Jack of All Trades, Master Of None: Lockheed F-35 Lightning II Clobbered By 70s Era F-16 In Dogfight
Jack of all trades, master of none. That phrase could be easily applied to the the most expensive weapons project in the Department of Defense’s history with total costs of over over one trillion dollars. The F-35 Lightning II, which is the result of the Joint Strike Fighter (JSF) program that originated in the early 1990s (the program pitted Lockheed Martin’s X-35 against Boeing’s X-32), has become a boondoggle with escalating programs costs, numerous glitches, and delays. Nearly 14 years after Lockheed Martin was awarded the JSF contract over Boeing, the F-35 has yet to reach Initial Operational Capability (IOC), let alone Full Operational Capability (FOC).
With so much negativity surrounding the long gestation period of the F-35, American taxpayers won’t be too delighted to hear that recent findings show that America’s fifth generation multi-role fighter can’t even hang with a plane that it was designed to replace, the F-16 Viper, which was originally designed in the early 1970s.
The F-16 is probably best known to 80s children for its starring role in the 1986 flick Iron Eagle and the HBO movie Afterburn, but the aircraft is known in military circles for its excellent maneuverability, relatively low production costs, and overall competent performance which had made it a popular aircraft for export to ally nations. According to David Axe, however, it’s the F-16’s maneuverability that has caused the biggest headache for its successor in mock air battles. According to an unclassified brief obtained by Axe, the single-seat F-35A was simply outclassed by a two-seat, Block 40 F-16D.
The F-35A pilot wrote in the brief that his plane was “at a distinct energy disadvantage” to the older F-16, making it harder to climb or turn fast enough to engage its target or evade fire from a pursuing enemy. The mock air battles were performed at altitudes ranging from 10,000 to 30,000 feet, with the older F-16D coming out on top in nearly every situation.
When the F-35A pilot attempted to lock up the F-16D using the aircraft’s internal cannon, “Instead of catching the bandit off-guard by rapidly pull aft to achieve lead, the nose rate was slow, allowing him to easily time his jink prior to a gun solution.” And when the F-35A was being pursued by the more lithe F-16D, a distinct “lack of nose rate” left the plane a sitting duck, unable to maneuver quickly enough to avoid being lit up by the pursuer’s weapons.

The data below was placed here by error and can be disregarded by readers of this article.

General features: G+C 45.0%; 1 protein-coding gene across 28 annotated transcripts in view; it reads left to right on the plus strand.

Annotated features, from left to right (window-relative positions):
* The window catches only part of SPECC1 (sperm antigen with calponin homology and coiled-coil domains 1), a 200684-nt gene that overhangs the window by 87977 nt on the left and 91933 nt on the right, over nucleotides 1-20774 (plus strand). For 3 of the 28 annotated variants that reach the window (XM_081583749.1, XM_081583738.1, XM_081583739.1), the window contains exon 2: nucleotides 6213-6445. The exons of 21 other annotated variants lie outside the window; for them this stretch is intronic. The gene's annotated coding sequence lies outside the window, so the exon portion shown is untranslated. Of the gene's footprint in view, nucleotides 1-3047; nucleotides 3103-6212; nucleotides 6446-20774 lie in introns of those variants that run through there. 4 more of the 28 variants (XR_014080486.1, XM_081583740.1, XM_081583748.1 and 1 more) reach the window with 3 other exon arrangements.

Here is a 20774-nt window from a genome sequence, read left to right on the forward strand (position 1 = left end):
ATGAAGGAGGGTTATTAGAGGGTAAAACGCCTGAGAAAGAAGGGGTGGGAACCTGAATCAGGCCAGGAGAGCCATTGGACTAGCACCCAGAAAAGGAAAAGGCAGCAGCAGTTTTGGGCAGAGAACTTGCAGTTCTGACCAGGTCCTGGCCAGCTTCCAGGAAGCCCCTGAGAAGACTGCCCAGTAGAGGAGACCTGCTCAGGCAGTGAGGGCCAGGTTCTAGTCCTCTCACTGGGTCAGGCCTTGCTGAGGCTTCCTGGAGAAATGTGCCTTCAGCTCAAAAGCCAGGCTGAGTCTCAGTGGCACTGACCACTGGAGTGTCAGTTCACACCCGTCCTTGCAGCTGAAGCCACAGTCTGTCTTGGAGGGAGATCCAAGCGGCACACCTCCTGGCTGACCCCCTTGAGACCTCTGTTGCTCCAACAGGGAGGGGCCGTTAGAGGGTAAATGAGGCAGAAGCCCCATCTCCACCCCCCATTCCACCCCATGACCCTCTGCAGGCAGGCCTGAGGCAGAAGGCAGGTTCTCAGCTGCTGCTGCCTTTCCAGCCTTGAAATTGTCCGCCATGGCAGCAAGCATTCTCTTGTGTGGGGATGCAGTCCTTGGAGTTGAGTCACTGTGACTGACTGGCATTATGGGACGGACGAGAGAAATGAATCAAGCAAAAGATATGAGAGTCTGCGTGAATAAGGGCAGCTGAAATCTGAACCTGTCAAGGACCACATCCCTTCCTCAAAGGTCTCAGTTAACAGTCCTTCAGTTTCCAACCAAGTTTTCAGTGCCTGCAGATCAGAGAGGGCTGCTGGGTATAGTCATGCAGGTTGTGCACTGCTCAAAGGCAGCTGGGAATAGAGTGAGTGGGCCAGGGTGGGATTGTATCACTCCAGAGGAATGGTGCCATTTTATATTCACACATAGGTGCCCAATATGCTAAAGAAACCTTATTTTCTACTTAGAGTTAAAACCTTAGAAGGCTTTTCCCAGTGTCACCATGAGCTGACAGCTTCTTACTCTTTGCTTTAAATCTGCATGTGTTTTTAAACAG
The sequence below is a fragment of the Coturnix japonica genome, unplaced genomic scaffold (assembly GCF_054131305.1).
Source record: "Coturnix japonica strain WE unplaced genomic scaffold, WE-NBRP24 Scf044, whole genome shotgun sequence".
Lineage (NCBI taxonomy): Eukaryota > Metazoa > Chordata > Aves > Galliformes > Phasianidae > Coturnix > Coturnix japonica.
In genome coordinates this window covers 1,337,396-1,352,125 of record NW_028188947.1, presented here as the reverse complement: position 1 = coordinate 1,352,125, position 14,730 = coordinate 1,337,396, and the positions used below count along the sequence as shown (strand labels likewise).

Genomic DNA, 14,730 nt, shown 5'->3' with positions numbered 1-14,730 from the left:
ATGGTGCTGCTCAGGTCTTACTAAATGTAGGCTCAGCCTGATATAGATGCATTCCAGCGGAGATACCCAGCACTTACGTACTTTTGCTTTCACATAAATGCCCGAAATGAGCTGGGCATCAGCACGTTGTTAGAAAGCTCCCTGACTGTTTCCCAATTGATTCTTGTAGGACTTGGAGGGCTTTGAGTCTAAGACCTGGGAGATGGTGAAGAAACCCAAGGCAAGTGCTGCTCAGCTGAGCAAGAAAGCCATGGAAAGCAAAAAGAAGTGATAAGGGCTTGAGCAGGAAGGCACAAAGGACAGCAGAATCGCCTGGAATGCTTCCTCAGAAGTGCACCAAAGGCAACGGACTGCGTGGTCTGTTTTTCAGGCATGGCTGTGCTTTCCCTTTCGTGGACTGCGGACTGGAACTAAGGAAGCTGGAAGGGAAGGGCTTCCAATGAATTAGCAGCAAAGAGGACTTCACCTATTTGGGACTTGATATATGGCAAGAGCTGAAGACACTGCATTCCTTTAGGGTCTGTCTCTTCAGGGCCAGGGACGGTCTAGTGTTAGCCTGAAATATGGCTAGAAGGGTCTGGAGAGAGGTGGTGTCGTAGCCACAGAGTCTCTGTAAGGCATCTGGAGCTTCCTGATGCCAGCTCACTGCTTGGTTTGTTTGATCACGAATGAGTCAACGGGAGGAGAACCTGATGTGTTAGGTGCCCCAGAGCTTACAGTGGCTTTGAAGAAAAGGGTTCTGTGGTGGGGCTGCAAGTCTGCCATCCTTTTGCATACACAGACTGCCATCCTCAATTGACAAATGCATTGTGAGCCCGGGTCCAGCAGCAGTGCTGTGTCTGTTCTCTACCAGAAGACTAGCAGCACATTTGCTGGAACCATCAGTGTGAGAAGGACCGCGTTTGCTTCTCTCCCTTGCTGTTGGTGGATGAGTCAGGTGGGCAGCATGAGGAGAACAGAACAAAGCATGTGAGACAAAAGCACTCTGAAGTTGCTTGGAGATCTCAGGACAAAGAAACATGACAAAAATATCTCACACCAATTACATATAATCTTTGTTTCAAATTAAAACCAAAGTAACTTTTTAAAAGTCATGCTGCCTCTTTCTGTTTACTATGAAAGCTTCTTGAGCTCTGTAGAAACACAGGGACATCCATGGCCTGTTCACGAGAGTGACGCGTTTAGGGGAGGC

But the hits don’t stop there; there’s even more bad news. The F-35A used in the mock dogfight was flying in a clean configuration, meaning that it had no external pylons attached (for external fuel tanks or weapons), and even its internal weapons bay was empty. The F-16D, on the other hand, had two underwing fuel drop tanks installed. Think about that for second; the F-16D was at a distinct disadvantage with the fuel tanks attached, a configuration in which the aircraft’s computer limits maneuverability to ensure that the pilot doesn’t pull high enough Gs to damage or sheer off the external stores. And yet it was still able to embarrass the F-35A. Now imagine if the F-16D was flying in a clean configuration; it would have been an even more embarrassing slaughter.
The F-35 Lightning II's advanced Helmet Mounted Display System
Yet another concern was the bulky, expensive, and problematic helmet, with the F-35A pilot indicating that it “was too large for the space inside the canopy to adequately see behind the aircraft.” ¡Ay, caramba!
Three distinct variants of the F-35 are destined to replace four aircraft currently in service with the U.S. military. The F-35A is a conventional airframe that will be use by the Air Force, and will replace both the F-16 Viper and the A-10 Warthog. Given the amount of battle damage that the A-10 can sustain while still allowing the pilot to make a safe return to base, the F-35A’s ability to fill this role is specious at best. The F-35B is the short takeoff and vertical landing (STOVL) variant of the airframe, and will replace the AV-8B Harrier IIs and the F/A-18 Hornets used by the United States Marine Corps. The F-35C, with its larger wing area and tailhook, will replace the Navy’s F/A-18 Hornets and will serve as complements to the Super Hornet.
(Source: Lockheed Martin)
In the areas where the F-35 comes up short compared to its predecessors, the U.S. military is counting on the aircraft’s stealth to level the playing field (or in most cases, give the aircraft the advantage). For example, the F-35 is designed to use stealth to evade enemy radar, identify enemy aircraft from long range and engage them using “lethal action from a stand-off distance” according to Lockheed Martin. However, as the U.S. learned during Vietnam with the F-4 Phantom II, the ability to engage targets from a long distance with missiles should not be be pursued to the detriment of all-out maneuverability.